Posterior Tibial Nerve Sensory Blockade Duration Prolonged by Adding Dexmedetomidine to Ropivacaine
ABSTRACT Dexmedetomidine, an α(2)-receptor agonist, prolongs analgesia when used in neuraxial and IV blocks. We evaluated the effect of dexmedetomidine added to ropivacaine for tibial nerve block on the duration of the sensory blockade.
For this prospective, randomized, controlled, double-blind, crossover trial, 14 healthy volunteers were allocated to 2 groups. All volunteers received an ultrasound-guided tibial nerve block 4 to 5 cm proximally to the medial malleolus. In group R, 10 mL of 0.5% ropivacaine was injected for the block; in group RD, 10 mL of a solution containing 0.5% ropivacaine with 1 μg/kg of dexmedetomidine was administered. After the injection, monitoring of vital signs, evaluation of onset and resolution of sensory block, and level of sedation (Observer's Assessment of Alertness/Sedation scale) were performed. Three weeks later, the same procedure was repeated, but the study subjects were allocated to the other group in a crossover fashion. The primary end point was the duration of sensory blockade. The time and carryover effects were also evaluated. Secondary outcomes were the onset time and the presence of adverse effects such as hypotension, bradycardia, hypoxia, and sedation.
Sensory blocks lasted longer in group RD than in group R (21.5 vs 16.2 hours; mean pairwise difference 5.3 hours [95% confidence interval: 3.9-6.7 hours]; P < 0.0001). Onset times were similar between groups. The mean systolic and diastolic blood pressure levels were stable throughout the study period in group R. In group RD, a noticeable decrease in systolic and diastolic blood pressure was observed between 60 and 480 minutes (P < 0.05); 2 volunteers experienced a 30% decrease in systolic blood pressure when compared with the baseline value as compared with none in group R. Heart rate was similar between groups except at 60 minutes (P < 0.01).
Dexmedetomidine added to ropivacaine for tibial nerve block prolongs the duration of sensory blockade with similar onset time. However, patients should be monitored for potential adverse effects such as hypotension, bradycardia, and sedation.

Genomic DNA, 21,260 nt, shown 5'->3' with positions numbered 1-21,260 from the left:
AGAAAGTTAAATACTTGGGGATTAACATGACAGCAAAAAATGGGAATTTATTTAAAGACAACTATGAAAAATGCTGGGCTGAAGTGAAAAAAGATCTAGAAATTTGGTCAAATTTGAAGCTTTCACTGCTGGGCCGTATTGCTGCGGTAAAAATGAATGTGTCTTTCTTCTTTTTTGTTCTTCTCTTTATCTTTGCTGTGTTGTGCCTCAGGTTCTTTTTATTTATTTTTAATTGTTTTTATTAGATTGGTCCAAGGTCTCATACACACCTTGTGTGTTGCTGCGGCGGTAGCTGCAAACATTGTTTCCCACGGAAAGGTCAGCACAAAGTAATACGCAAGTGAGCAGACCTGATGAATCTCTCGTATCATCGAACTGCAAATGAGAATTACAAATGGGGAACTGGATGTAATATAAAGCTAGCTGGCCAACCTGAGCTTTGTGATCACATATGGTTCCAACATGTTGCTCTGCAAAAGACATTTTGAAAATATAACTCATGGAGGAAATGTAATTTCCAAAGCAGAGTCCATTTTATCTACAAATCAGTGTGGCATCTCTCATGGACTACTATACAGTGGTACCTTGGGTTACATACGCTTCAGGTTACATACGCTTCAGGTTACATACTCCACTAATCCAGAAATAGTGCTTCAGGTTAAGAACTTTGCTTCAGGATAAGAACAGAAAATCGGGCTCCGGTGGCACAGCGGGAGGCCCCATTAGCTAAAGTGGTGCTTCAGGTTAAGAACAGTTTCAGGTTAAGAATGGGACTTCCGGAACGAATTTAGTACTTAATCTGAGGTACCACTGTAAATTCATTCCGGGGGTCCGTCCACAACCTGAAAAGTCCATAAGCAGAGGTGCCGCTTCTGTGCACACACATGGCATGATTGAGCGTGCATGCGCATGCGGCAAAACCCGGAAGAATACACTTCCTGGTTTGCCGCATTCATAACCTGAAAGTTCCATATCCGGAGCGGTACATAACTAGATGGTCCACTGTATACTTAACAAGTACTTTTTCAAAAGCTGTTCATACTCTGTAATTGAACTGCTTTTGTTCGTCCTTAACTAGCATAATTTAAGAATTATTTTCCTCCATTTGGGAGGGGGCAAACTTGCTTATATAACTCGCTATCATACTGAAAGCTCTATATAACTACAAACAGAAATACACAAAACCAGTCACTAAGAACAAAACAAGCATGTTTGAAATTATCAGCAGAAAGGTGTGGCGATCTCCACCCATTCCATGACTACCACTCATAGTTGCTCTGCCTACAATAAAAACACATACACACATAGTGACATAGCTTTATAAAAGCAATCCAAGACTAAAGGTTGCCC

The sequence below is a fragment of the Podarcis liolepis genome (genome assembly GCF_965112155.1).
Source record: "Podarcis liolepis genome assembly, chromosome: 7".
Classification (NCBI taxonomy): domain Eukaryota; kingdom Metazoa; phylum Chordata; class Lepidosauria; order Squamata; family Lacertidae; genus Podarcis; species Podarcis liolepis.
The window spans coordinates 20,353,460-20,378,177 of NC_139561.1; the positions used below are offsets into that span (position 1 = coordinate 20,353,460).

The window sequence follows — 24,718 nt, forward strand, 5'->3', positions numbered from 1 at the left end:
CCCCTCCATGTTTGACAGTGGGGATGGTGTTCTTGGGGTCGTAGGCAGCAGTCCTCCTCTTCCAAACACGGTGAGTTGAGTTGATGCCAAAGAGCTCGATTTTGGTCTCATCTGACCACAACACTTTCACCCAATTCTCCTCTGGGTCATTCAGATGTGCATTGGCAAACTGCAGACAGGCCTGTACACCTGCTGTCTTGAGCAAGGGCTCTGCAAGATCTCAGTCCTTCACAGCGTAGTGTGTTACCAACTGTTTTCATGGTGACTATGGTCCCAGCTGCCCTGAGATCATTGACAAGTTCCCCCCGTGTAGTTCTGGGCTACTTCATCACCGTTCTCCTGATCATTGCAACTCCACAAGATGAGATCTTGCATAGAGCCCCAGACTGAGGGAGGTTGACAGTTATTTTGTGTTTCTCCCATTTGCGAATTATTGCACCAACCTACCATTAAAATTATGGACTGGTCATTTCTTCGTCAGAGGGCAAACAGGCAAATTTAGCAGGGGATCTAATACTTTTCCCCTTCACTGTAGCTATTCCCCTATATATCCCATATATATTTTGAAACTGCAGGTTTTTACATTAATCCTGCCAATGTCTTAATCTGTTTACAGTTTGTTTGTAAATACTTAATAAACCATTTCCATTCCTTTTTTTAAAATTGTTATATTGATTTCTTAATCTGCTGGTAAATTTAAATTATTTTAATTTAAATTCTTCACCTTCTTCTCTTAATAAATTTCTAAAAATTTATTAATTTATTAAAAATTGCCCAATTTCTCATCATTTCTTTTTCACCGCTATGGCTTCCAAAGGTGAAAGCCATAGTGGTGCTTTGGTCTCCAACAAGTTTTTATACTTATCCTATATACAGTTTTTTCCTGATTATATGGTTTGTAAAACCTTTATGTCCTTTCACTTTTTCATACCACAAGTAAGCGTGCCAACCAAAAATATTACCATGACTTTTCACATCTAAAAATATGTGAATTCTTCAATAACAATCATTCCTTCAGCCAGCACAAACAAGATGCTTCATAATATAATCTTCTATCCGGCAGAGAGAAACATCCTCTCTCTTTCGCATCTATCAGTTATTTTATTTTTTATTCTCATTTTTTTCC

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ABSTRACT: Background. The overall effect of perineural dexamethasone on postoperative analgesia outcomes has yet to be quantified. The main objective of this quantitative review was to evaluate the effect of perineural dexamethasone as a nerve block adjunct on postoperative analgesia outcomes. Methods. A systematic search was performed to identify randomized controlled trials that evaluated the effects of perineural dexamethasone as a block adjunct on postoperative pain outcomes in patients receiving regional anesthesia. Meta-analysis was performed using a random-effect model. Results. Nine randomized trials with 760 subjects were included. The weighted mean difference (99% CI) of the combined effects favored perineural dexamethasone over control for analgesia duration, 473 (264 to 682) minutes, and motor block duration, 500 (154 to 846) minutes. Postoperative opioid consumption was also reduced in the perineural dexamethasone group compared to control, -8.5 (-12.3 to -4.6) mg of IV morphine equivalents. No significant neurological symptoms could have been attributed to the use of perineural dexamethasone. Conclusions. Perineural dexamethasone improves postoperative pain outcomes when given as an adjunct to brachial plexus blocks. There were no reports of persistent nerve injury attributed to perineural administration of the drug.01/2014; 2014:179029. DOI:10.1155/2014/179029